At Custom Powder, we believe in working with you every step of the way, from pencil to product. We realize that inspiration often strikes at the most inopportune times, and sometimes you just have to grab what’s in front of you and write it down.
You’re not alone.
Some of the greatest ideas in history came to life by writing them on a scrap of paper, the back of an envelope, or as you’ll read in today’s story, on a bar napkin.
The Irish poet and playwright, George Bernard Shaw (himself no stranger to bar napkins), famously said, “You see things and you say why? But I dream things that never were and I say why not?”
Paul Lauterbur was an American chemist who turned a napkin into a Nobel Prize. It may have taken over 30 years for the prize to make it into his hands, but along the way, his work changed lives.
The story starts in the late 1930s. Paul was a peculiar kid. He wasn’t especially interested in sports, or playing games, or anything else that the other children were doing.
He preferred to spend his time doing chemistry experiments.
Looking back, Paul describes his childhood as idyllic. His parents both worked hard, but they loved spending time with their family. Though the standout character in Paul’s past was his aunt. She was, according to Paul, “a very gentle person, always willing to listen to a child.”
It’s possible that his aunt was responsible for Paul’s eventual path toward science as a career. She was, herself, fascinated by natural history. She gifted Paul a subscription to Natural History magazine and those early readings helped guide Paul’s curiosity.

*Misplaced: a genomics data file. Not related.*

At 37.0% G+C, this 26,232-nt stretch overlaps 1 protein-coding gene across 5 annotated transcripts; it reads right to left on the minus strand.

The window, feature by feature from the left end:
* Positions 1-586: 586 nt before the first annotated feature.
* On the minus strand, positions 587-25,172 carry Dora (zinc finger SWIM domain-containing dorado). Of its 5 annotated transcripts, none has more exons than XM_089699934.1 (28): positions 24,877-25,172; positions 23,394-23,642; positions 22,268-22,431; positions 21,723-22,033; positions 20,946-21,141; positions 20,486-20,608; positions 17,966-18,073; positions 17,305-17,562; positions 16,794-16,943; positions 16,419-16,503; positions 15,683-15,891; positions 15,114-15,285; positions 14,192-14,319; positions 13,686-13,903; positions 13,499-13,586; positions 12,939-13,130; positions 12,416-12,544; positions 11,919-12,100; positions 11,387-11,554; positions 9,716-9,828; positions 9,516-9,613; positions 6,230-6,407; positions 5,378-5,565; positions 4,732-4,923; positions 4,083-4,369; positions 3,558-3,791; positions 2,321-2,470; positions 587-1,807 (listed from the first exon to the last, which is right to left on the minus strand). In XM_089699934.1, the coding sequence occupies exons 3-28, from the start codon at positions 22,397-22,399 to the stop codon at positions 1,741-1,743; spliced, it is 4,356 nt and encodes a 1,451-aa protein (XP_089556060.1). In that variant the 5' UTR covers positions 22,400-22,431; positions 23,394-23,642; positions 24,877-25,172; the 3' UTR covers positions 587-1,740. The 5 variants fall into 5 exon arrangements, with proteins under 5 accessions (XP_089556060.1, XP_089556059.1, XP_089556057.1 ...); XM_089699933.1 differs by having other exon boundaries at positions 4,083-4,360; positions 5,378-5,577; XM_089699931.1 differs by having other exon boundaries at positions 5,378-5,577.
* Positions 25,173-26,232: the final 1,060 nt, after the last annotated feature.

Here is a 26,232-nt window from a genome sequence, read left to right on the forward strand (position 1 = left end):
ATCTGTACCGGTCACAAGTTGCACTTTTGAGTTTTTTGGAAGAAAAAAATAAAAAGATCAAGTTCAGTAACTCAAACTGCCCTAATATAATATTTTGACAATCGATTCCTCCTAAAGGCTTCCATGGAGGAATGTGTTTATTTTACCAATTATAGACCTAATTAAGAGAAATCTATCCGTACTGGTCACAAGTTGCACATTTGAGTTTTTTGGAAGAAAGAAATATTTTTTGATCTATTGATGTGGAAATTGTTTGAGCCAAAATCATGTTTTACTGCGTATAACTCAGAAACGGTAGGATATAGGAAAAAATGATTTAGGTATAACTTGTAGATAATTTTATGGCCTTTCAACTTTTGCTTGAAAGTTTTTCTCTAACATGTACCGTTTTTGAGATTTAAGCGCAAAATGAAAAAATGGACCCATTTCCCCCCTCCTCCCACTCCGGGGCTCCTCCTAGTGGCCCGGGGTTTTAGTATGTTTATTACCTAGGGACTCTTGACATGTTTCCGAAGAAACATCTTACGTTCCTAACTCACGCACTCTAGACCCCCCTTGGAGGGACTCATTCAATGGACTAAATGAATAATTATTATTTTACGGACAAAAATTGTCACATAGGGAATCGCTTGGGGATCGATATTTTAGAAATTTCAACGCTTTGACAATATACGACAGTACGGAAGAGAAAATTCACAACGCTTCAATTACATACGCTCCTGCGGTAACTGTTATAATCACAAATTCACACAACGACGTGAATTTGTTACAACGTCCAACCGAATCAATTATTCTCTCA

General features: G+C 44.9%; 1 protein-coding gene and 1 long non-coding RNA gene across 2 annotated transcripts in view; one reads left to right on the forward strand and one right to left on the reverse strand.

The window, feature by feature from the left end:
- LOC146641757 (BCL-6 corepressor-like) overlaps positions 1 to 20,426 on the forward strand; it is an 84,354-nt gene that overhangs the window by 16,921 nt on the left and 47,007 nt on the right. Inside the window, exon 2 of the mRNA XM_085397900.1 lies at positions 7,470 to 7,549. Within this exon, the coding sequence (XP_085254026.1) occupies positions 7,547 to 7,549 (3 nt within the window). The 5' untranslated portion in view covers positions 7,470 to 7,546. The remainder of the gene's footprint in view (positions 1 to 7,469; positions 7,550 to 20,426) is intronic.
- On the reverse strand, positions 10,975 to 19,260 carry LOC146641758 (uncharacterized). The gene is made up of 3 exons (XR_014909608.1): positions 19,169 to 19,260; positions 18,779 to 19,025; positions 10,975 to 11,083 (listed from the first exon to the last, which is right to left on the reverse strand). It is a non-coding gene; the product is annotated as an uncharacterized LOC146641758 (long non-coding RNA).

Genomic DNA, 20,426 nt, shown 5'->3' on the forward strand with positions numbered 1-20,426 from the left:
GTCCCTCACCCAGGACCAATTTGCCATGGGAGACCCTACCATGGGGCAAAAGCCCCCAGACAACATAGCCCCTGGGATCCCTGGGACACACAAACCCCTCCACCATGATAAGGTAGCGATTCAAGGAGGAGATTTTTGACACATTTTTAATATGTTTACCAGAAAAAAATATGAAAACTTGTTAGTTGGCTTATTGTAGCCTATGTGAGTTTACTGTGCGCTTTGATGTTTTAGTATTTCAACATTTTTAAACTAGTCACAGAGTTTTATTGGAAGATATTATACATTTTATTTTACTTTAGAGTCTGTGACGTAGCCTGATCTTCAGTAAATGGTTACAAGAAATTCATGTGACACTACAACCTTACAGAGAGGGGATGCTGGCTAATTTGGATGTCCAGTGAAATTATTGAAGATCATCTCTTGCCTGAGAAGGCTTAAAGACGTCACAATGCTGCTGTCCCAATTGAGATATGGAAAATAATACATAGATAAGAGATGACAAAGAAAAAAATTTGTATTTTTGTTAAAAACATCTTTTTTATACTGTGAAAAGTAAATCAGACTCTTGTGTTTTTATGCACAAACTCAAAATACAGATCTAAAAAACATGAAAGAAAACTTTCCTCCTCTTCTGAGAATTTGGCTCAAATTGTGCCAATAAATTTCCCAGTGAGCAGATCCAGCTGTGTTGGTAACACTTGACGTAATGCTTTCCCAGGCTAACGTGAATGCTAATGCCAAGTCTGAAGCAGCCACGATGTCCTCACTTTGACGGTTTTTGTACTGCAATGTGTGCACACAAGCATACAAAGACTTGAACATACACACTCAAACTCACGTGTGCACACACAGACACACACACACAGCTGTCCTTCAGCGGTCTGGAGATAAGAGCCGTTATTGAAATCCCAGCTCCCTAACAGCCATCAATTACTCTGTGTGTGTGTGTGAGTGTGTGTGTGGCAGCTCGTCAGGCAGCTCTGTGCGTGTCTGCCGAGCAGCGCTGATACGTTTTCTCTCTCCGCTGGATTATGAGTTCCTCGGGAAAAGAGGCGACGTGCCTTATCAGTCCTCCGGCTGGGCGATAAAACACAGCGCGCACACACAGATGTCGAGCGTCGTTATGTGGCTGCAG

Not only did his aunt listen to him and encourage his experimentation, but his teachers did as well. His science teacher even went so far as to allow Paul to experiment in the back of the class while his fellow students studied their lessons.
College was the time when Paul’s life took a dramatic turn. He studied Chemistry at the University of Pittsburgh. One day, during lunch, he began sketching out an idea on the back of a napkin.
As is common with big ideas, the MRI started with a smaller one. The 1952 Nobel Prize for Physics was awarded to a pair of scientists who had studied nuclear magnetic resonance (NMR). Paul’s idea was that he could use NMR to produce images of the body instead of limiting its use to studying chemical structures of substances.
Paul went on to work at Stony Brook University in the 1960s. As a visiting faculty member to Stanford in 1969, he dove in to further study NMR. Once he returned to Stony Brook in 1970, he continued his studies, and it was that work that would earn him the Nobel Prize in 2003.
In 1971, he sent a paper with his findings to Nature magazine. His example included grainy images that showed the difference between “heavy water” (water with deuterium atoms) and ordinary water (good old H2O). The magazine wasn’t impressed with Paul’s work, blaming their decision to pass on the fuzzy images that had accompanied the submission.
It’s important to note that no other imaging technology of the time could tell the difference between the two types of water.
Problem solvers are not people who give up easily, and that was Paul’s story as well. He inquired about the rejection, stated his case again, and today you can still read Paul’s original paper online.
Paul would later reflect on the irony of Nature’s decision:
“You could write the entire history of science in the last 50 years in terms of papers rejected by Science or Nature.”
Paul Lauterbur will go down in history as the father of the modern MRI, and the entire story began on the back of a napkin. You don’t have to be an artist to be successful with napkin design. In fact, it’s less about the art itself and more about getting an idea out of your head.
What’s your big idea? We’re here to help you make it into a reality.